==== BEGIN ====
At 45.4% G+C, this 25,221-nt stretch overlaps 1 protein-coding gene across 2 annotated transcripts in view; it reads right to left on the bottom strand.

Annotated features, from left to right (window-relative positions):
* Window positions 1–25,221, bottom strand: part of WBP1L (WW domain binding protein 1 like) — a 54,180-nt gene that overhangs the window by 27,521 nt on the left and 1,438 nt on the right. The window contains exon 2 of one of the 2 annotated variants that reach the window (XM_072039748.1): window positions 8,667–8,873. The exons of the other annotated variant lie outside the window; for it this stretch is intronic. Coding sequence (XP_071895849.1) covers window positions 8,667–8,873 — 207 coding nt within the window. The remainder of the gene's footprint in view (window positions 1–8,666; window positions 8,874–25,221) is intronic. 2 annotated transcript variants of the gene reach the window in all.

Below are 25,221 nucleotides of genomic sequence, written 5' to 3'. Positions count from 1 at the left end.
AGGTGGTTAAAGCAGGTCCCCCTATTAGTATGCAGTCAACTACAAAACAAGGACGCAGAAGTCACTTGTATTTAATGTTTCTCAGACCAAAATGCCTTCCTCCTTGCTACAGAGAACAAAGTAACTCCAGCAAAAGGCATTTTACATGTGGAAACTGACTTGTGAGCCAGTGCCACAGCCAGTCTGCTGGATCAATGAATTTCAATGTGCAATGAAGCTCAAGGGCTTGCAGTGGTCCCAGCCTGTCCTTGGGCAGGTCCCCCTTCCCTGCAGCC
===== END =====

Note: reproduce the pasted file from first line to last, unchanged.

At 45.4% G+C, this 25,221-nt stretch overlaps 1 protein-coding gene across 2 annotated transcripts in view; it reads right to left on the bottom strand.

Annotated features, from left to right (window-relative positions):
* Window positions 1–25,221, bottom strand: part of WBP1L (WW domain binding protein 1 like) — a 54,180-nt gene that overhangs the window by 27,521 nt on the left and 1,438 nt on the right. The window contains exon 2 of one of the 2 annotated variants that reach the window (XM_072039748.1): window positions 8,667–8,873. The exons of the other annotated variant lie outside the window; for it this stretch is intronic. Coding sequence (XP_071895849.1) covers window positions 8,667–8,873 — 207 coding nt within the window. The remainder of the gene's footprint in view (window positions 1–8,666; window positions 8,874–25,221) is intronic. 2 annotated transcript variants of the gene reach the window in all.

Below are 25,221 nucleotides of genomic sequence, written 5' to 3'. Positions count from 1 at the left end.
AGGTGGTTAAAGCAGGTCCCCCTATTAGTATGCAGTCAACTACAAAACAAGGACGCAGAAGTCACTTGTATTTAATGTTTCTCAGACCAAAATGCCTTCCTCCTTGCTACAGAGAACAAAGTAACTCCAGCAAAAGGCATTTTACATGTGGAAACTGACTTGTGAGCCAGTGCCACAGCCAGTCTGCTGGATCAATGAATTTCAATGTGCAATGAAGCTCAAGGGCTTGCAGTGGTCCCAGCCTGTCCTTGGGCAGGTCCCCCTTCCCTGCAGCC